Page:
Voices Raised: Lessons from protests around the world, by Nikkon Balial

26 Nov

Editor’s Note:  Nikkon came to us via Central European University and the Bard Globalization and International Affairs Program.  An Indian citizen, Nikkon has been working as an intern (for Foreign Policy Interrupted) highlighting the work of extraordinary but under-the-radar women writers in peace and security. During her limited time with us, Nikkon has thrown herself into a wide range of UN issues while keeping her eye on global trends beyond this building.  The following post is the fruit of her attentions. 

Almost half the world is seemingly out on the streets protesting their leaders, flawed systems and the failed promises. These protests may not be having the exact same demands, but they have more things in common than meets the naked eye. These protests expose the ever-increasing rich and the poor divide along with the growing gap in demands between the economically developed and under-developed countries. These protests across the world teach us lessons about the overwhelming youth involvement, changing definitions of power and contrasting demands. They prove that the lens which we have been using to analyze global dynamics must be thoroughly re-evaluated. The changing global dynamics are trying to tell us something and if we are not realizing that already, then, what are we paying attention to? The protests demonstrate the gaps and we must detect them first to begin finding solutions thereafter.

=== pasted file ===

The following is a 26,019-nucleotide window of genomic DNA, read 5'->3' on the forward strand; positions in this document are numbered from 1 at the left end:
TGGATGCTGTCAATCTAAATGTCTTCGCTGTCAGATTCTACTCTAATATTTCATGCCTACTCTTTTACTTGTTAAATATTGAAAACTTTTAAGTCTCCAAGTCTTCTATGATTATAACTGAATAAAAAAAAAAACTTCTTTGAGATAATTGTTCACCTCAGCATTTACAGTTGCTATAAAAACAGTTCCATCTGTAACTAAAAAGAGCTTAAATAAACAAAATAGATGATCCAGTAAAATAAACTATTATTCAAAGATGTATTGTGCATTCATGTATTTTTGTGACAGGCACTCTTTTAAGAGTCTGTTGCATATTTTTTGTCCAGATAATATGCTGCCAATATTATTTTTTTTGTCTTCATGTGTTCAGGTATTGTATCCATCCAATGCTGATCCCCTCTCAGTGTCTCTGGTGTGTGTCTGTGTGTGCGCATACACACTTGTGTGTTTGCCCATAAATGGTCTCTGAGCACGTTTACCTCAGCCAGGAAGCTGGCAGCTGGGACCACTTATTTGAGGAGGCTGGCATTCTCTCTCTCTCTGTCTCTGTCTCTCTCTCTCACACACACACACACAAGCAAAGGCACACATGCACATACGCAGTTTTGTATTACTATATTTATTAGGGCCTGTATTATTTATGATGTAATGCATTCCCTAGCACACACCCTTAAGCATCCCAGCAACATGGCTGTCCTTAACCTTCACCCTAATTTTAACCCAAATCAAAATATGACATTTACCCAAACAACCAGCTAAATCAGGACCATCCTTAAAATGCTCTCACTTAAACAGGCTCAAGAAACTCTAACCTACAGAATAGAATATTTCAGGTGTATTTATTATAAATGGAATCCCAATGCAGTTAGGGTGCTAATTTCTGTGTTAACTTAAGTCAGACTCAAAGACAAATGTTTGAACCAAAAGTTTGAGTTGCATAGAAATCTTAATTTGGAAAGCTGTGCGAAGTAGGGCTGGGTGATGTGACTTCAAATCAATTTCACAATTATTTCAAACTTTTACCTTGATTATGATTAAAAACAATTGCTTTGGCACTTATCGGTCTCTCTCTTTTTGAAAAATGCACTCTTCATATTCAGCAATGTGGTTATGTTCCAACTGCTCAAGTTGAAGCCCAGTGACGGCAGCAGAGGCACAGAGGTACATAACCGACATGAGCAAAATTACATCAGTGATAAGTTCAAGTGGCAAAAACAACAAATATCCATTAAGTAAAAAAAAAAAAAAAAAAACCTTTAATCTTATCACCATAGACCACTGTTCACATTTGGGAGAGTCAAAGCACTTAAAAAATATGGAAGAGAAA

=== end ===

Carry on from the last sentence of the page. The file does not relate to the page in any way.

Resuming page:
The notion of peace journalism developed by Lynch and Galtung concentrates on how the consequences of war are more important than understanding how war is actually fought. What happens after the war is over is often where coverage is most required. But what happens when civilians revolt against the state leaders? Is covering the war within the state more important or is it the consequences of the protest and the conflict, which is paramount? In most cases, they are not independent of each other. They happen together, sometimes with increased momentum and at other times leaders get lucky and the unanimity frizzles out! The world has been torn into protests recently, From Hong Kong to Chile, Guinea to Lebanon, from Bolivia to Georgia and Iraq to Ecuador. People have all united against a range of issues comprising of rising corruption, economic inequalities, democratic rights and popular resentment against leaders. The protesters have mobilized seemingly without strong leaders dictating to them. They have gathered and protested for rights they believe they deserved.